Approximately 150 clinical trials are currently offered at SCI, letting patients participate in the latest therapies while helping scientists add to the understanding of the disease and its treatment. These studies are offered through the Central Illinois Community Clinical Oncology Program, the Radiation Therapy Oncology Program offered through St. John’s Hospital and SIU School of Medicine programs.

Some of these trials are only available at SCI, according to Kathy Robinson, Ph.D., director of clinical trials at SCI. “Clinical trials provide physicians and patients additional weapons in their arsenal against cancer,” Robinson says. “Some treatments are more developed than others, but all offer hope for future cancer patients. Participants often feel like clinical trials give them the power to choose how to fight their disease rather than just accept it.”

Supplementary Services

In addition to quality patient care and research, SCI offers a variety of additional programs and services to improve the experience for patients and their caregivers.

Infusion center charge nurse Amanda Hutton, R.N., believes that SCI’s “light, friendly” environment aids patients in their fight against cancer. Everything at SCI, from the volunteers at the front desk, the wood flooring, pleasant artwork and a family atmosphere, were planned with a patient focus. “Patients spend so much time here, sometimes up to six hours, that they become family,” Hutton says.

In fact, the infusion center is often the scene of celebration. When a patient completes his or her last treatment, “it’s all hands on deck for celebrating with the patients,” Hutton says. “We even give them a specially-designed survivor t-shirt.” Regardless of treatment location, cancer patients, their caregivers and family have access to many benefits at SCI through the American Cancer Society (ACS). SCI houses an ACS wig salon where patients can select a wig and up to two scarves or hats for free. They can attend classes to learn how to tie the scarves and style the wigs. The ACS also sponsors a Look Good, Feel Better program where a cosmetologist gives women make-up tips. A patient navigator at SCI guides them through the health-care system and helps them gain access to qualifying services. (see sidebar) SCI’s partnership with the ACS has been strengthened this year with Dr. Robbins’ position as volunteer president of the Illinois Division of the American Cancer Society.

Three board-certified genetic counselors are also available to help people before cancer strikes. Genetic counseling allows patients to take control by providing knowledge about appropriate cancer screening guidelines, genetic testing and in some cases, preventive surgeries.

SCI’s services also include support groups, counseling services, wellness classes through the Side-by-Side program and animal therapy. In addition, a nutritionist offers extra dietary support as patients go through radiation and chemotherapy. SCI is also the only cancer treatment center in Springfield with a licensed pharmacist to help patients with specific issues that may arise from cancer treatment. Having a pharmacist on the team allows SCI to develop rigorous safety standards for the mixing and handling of medications and needed for sophisticated clinical trials. See Profile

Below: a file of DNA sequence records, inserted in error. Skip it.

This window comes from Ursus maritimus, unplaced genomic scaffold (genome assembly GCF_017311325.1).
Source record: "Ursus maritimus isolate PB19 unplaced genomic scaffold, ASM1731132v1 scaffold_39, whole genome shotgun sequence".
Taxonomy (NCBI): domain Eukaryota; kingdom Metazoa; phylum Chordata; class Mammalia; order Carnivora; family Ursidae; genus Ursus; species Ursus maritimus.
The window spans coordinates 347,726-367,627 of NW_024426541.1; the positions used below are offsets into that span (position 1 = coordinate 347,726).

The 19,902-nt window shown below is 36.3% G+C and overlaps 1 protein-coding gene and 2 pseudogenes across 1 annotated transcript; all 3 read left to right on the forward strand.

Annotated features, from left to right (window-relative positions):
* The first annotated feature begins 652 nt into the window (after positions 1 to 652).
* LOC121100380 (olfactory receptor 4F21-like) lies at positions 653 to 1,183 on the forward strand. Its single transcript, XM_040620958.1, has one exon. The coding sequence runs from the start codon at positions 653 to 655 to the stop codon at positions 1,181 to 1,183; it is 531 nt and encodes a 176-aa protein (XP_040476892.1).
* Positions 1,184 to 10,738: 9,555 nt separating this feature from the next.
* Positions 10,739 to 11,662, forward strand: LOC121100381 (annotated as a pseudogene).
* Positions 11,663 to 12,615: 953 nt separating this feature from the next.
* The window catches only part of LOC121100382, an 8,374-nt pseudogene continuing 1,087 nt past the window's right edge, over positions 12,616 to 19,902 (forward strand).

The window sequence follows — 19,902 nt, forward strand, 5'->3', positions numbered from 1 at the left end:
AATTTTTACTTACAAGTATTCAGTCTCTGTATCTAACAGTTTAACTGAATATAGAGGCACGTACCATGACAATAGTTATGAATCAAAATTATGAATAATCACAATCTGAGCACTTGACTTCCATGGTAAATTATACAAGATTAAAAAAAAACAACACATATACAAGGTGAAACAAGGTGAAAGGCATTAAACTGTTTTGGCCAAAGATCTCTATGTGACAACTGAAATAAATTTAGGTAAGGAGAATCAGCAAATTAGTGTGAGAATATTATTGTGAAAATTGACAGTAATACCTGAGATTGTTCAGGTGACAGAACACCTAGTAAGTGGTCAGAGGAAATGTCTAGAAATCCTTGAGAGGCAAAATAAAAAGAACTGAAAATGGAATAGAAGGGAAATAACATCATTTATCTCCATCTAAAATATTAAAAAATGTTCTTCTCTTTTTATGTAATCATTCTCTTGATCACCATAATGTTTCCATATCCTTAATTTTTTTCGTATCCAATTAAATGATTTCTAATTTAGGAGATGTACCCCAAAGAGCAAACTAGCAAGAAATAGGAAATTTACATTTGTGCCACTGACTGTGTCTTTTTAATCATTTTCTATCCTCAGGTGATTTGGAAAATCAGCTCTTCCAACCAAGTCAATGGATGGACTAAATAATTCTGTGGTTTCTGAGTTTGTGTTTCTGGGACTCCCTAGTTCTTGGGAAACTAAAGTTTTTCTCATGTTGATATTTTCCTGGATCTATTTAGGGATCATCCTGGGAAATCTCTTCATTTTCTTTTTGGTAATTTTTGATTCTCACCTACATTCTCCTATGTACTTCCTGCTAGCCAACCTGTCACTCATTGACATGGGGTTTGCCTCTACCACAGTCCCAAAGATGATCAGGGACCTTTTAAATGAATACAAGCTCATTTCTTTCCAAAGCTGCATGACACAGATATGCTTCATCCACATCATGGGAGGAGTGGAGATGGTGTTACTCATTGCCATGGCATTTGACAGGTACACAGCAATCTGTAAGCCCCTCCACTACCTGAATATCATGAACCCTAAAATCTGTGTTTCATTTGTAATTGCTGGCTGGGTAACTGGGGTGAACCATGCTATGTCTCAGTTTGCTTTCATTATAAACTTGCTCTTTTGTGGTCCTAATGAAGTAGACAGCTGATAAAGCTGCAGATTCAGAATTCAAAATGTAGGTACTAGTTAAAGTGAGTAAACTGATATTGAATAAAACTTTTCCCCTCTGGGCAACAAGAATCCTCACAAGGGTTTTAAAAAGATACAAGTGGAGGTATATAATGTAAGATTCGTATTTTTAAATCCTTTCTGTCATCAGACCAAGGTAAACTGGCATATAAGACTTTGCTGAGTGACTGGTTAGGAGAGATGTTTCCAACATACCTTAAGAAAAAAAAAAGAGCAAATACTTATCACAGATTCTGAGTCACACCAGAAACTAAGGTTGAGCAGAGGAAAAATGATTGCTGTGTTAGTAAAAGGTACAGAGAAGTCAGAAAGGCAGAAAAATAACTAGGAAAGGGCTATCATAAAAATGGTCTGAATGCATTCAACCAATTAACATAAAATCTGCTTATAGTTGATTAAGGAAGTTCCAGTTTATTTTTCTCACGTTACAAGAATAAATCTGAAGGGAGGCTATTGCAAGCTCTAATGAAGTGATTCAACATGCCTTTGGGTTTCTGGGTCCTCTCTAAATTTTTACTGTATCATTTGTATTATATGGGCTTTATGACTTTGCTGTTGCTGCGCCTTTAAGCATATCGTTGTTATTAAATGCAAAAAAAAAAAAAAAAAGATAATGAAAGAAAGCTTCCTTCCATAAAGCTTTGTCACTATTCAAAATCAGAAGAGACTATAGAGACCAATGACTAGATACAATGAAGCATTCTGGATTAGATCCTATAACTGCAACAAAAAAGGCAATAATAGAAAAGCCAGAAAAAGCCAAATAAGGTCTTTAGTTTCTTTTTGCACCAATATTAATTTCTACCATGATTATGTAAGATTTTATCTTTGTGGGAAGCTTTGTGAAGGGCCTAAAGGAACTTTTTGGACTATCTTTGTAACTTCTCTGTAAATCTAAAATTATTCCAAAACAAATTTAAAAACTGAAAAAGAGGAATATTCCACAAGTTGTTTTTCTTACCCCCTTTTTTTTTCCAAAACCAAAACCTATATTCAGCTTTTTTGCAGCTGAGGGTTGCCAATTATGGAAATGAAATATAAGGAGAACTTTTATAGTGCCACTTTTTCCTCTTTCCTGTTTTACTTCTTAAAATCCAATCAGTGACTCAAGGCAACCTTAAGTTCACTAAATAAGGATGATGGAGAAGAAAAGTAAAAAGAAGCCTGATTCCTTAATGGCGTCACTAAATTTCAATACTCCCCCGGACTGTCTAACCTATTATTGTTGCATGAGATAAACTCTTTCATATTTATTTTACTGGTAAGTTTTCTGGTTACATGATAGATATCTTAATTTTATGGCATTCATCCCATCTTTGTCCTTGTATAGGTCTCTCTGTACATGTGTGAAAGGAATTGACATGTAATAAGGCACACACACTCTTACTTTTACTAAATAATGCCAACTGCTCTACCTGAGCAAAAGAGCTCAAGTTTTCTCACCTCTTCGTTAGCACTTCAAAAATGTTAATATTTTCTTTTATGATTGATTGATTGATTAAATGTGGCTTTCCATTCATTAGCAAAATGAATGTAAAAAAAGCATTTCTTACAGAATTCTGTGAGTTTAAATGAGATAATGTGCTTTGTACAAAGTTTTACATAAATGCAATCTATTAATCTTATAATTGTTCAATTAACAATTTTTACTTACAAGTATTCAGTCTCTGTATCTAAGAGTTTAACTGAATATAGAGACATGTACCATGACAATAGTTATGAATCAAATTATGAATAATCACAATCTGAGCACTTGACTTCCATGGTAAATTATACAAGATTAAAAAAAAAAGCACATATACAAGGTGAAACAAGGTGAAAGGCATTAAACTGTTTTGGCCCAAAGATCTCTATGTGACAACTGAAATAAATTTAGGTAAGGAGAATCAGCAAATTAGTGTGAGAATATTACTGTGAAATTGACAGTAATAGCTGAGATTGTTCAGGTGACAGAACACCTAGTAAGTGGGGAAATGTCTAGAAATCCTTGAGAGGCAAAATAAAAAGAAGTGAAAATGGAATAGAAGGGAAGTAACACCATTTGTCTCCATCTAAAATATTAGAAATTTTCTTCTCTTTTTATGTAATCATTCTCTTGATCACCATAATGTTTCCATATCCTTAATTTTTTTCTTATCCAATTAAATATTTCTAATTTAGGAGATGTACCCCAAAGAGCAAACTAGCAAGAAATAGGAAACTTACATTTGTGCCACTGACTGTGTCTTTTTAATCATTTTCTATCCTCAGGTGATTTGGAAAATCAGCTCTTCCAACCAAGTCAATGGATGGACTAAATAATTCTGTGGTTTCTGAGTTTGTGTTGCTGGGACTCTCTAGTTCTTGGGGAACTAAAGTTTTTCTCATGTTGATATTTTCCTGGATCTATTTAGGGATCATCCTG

Genetic counselors construct the genetic family tree

Celebrities such as Angelina Jolie and Christina Applegate who have tested positive for the breast cancer gene, commonly known as BRCA, have increased awareness about hereditary cancers and genetic counseling. To help individuals interested in their cancer risk, three board-certified genetic counselors are seeing patients at SCI.

Genetic counseling can help patents take control by providing knowledge about appropriate cancer screening guidelines, genetic testing and preventative surgeries in some cases.

Heather Glessner, Ellen Thomas and Dan Groepper make up the genetic counseling team at SCI. “A patient doesn’t necessarily have to have a cancer diagnosis to meet and discuss their family medical history with a genetic counselor,” Glessner said. Any physician can refer a patient if there is a history of cancer in the family or if a close relative, such as a sibling, is diagnosed. The team provides cancer risk counseling services at SCI and also counsel for prenatal and reproductive risks and for personal or family history of a known genetic condition.

Genetic counseling “can help dispel family myths,” Groepper said. “A person may be at risk for cancer based on family history, but cancer is not inevitable.” Taking a genetic history is similar to constructing a family tree, according to Glessner. “During a cancer consultation, we inquire about patient’s relatives, including the type and age of onset of their cancer and age at death. We assess their risk for hereditary cancer syndromes with this information, consider genetic testing and discuss how possible outcomes may impact their future medical decisions,” Glessner said. The team also helps patients determine if their insurance provider will cover the cost of testing. Genetic testing is not appropriate for every patient who seeks genetic counseling and not all health insurance policies cover genetic testing.

Phone 217-545-8000
P.O. Box 19620
Springfield, IL 62794-9620
The mission of SIU School of Medicine is to assist the citizens of central and southern Illinois in meeting their health-care needs through education, patient care, research and service to the community.